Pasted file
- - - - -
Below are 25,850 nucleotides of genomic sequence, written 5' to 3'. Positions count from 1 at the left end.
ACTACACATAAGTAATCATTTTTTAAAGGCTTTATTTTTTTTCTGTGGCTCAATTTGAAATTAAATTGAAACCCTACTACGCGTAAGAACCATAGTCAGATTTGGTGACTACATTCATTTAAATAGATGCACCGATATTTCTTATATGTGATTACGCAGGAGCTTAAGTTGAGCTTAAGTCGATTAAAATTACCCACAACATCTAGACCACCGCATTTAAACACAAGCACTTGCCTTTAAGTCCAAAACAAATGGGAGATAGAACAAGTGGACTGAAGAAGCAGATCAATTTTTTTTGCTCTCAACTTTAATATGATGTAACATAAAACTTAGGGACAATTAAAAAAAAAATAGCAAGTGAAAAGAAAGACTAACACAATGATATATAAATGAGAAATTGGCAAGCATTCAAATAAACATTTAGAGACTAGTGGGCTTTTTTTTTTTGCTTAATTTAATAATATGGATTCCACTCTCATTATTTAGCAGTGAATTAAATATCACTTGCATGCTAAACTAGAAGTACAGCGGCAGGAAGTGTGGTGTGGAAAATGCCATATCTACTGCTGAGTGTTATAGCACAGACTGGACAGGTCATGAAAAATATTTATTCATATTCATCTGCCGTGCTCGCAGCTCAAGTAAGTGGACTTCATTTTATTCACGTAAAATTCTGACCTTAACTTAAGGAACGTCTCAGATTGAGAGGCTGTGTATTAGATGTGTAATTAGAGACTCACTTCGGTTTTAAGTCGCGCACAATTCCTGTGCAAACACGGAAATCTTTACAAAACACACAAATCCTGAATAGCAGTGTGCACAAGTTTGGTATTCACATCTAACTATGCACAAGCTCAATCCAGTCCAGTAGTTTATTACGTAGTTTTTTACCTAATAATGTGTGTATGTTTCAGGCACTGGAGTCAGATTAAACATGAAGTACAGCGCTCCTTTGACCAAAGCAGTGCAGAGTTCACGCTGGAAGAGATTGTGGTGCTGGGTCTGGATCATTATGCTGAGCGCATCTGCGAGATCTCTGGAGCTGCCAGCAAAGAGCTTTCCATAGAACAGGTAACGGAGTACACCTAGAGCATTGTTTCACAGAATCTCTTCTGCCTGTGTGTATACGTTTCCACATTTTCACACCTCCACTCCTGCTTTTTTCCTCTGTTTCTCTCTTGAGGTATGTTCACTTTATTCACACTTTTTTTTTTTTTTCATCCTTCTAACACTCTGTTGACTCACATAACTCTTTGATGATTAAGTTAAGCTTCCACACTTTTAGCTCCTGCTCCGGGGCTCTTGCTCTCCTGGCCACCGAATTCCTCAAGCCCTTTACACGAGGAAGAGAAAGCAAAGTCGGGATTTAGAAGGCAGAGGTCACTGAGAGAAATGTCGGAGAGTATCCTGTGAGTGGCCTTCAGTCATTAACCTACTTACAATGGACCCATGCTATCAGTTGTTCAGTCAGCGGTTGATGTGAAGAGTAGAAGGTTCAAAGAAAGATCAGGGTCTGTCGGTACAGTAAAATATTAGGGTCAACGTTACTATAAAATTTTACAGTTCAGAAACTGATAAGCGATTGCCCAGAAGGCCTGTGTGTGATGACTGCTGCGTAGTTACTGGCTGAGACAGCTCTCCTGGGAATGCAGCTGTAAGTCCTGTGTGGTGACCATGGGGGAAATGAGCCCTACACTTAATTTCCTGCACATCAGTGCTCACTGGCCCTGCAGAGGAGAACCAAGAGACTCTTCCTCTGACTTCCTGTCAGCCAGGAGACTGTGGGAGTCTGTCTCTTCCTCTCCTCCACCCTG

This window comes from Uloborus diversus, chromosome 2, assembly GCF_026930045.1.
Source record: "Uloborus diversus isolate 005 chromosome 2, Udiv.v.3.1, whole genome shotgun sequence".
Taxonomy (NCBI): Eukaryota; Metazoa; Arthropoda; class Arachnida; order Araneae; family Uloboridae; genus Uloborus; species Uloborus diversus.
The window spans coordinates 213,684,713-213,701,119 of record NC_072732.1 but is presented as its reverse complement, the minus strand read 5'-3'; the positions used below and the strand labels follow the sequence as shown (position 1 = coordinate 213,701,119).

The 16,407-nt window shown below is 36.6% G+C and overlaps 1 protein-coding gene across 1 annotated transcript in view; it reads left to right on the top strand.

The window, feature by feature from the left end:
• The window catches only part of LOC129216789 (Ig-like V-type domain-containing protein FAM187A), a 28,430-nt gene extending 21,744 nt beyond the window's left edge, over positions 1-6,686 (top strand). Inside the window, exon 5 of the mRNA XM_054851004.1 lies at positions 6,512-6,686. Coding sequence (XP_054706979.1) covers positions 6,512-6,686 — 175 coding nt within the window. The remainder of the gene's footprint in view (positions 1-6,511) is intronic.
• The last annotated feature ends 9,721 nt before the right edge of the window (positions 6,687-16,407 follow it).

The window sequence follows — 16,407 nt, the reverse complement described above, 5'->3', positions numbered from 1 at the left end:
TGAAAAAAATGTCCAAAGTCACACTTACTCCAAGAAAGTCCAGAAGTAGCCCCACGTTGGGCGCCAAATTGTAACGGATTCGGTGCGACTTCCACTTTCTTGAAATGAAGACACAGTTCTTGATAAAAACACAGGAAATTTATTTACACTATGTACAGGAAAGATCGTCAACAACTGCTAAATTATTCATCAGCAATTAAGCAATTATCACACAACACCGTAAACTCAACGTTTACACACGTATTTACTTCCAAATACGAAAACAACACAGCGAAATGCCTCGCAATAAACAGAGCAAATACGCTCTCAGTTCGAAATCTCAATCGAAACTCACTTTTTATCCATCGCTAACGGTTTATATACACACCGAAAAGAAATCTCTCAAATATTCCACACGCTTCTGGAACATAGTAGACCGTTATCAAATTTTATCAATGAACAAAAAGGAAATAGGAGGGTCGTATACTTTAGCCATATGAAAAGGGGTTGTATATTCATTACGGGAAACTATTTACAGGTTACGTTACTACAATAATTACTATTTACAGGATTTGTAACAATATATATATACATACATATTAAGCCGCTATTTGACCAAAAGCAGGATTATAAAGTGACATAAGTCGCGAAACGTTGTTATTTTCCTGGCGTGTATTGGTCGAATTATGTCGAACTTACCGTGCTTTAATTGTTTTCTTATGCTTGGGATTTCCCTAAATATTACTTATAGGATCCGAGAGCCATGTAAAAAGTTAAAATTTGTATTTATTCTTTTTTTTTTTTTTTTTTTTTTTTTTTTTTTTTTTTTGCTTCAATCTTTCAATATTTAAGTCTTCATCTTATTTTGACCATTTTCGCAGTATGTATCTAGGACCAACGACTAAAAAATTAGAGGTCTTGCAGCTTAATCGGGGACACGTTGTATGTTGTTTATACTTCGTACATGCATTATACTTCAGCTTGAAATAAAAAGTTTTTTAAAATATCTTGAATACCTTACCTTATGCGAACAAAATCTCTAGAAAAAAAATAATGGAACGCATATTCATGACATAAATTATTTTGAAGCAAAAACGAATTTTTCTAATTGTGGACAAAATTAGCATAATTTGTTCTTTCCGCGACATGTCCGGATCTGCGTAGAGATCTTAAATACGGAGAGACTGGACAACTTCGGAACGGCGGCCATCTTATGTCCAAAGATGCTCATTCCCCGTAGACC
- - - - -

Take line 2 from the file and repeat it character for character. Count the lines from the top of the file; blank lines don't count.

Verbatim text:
ACTACACATAAGTAATCATTTTTTAAAGGCTTTATTTTTTTTCTGTGGCTCAATTTGAAATTAAATTGAAACCCTACTACGCGTAAGAACCATAGTCAGATTTGGTGACTACATTCATTTAAATAGATGCACCGATATTTCTTATATGTGATTACGCAGGAGCTTAAGTTGAGCTTAAGTCGATTAAAATTACCCACAACATCTAGACCACCGCATTTAAACACAAGCACTTGCCTTTAAGTCCAAAACAAATGGGAGATAGAACAAGTGGACTGAAGAAGCAGATCAATTTTTTTTGCTCTCAACTTTAATATGATGTAACATAAAACTTAGGGACAATTAAAAAAAAAATAGCAAGTGAAAAGAAAGACTAACACAATGATATATAAATGAGAAATTGGCAAGCATTCAAATAAACATTTAGAGACTAGTGGGCTTTTTTTTTTTGCTTAATTTAATAATATGGATTCCACTCTCATTATTTAGCAGTGAATTAAATATCACTTGCATGCTAAACTAGAAGTACAGCGGCAGGAAGTGTGGTGTGGAAAATGCCATATCTACTGCTGAGTGTTATAGCACAGACTGGACAGGTCATGAAAAATATTTATTCATATTCATCTGCCGTGCTCGCAGCTCAAGTAAGTGGACTTCATTTTATTCACGTAAAATTCTGACCTTAACTTAAGGAACGTCTCAGATTGAGAGGCTGTGTATTAGATGTGTAATTAGAGACTCACTTCGGTTTTAAGTCGCGCACAATTCCTGTGCAAACACGGAAATCTTTACAAAACACACAAATCCTGAATAGCAGTGTGCACAAGTTTGGTATTCACATCTAACTATGCACAAGCTCAATCCAGTCCAGTAGTTTATTACGTAGTTTTTTACCTAATAATGTGTGTATGTTTCAGGCACTGGAGTCAGATTAAACATGAAGTACAGCGCTCCTTTGACCAAAGCAGTGCAGAGTTCACGCTGGAAGAGATTGTGGTGCTGGGTCTGGATCATTATGCTGAGCGCATCTGCGAGATCTCTGGAGCTGCCAGCAAAGAGCTTTCCATAGAACAGGTAACGGAGTACACCTAGAGCATTGTTTCACAGAATCTCTTCTGCCTGTGTGTATACGTTTCCACATTTTCACACCTCCACTCCTGCTTTTTTCCTCTGTTTCTCTCTTGAGGTATGTTCACTTTATTCACACTTTTTTTTTTTTTTCATCCTTCTAACACTCTGTTGACTCACATAACTCTTTGATGATTAAGTTAAGCTTCCACACTTTTAGCTCCTGCTCCGGGGCTCTTGCTCTCCTGGCCACCGAATTCCTCAAGCCCTTTACACGAGGAAGAGAAAGCAAAGTCGGGATTTAGAAGGCAGAGGTCACTGAGAGAAATGTCGGAGAGTATCCTGTGAGTGGCCTTCAGTCATTAACCTACTTACAATGGACCCATGCTATCAGTTGTTCAGTCAGCGGTTGATGTGAAGAGTAGAAGGTTCAAAGAAAGATCAGGGTCTGTCGGTACAGTAAAATATTAGGGTCAACGTTACTATAAAATTTTACAGTTCAGAAACTGATAAGCGATTGCCCAGAAGGCCTGTGTGTGATGACTGCTGCGTAGTTACTGGCTGAGACAGCTCTCCTGGGAATGCAGCTGTAAGTCCTGTGTGGTGACCATGGGGGAAATGAGCCCTACACTTAATTTCCTGCACATCAGTGCTCACTGGCCCTGCAGAGGAGAACCAAGAGACTCTTCCTCTGACTTCCTGTCAGCCAGGAGACTGTGGGAGTCTGTCTCTTCCTCTCCTCCACCCTG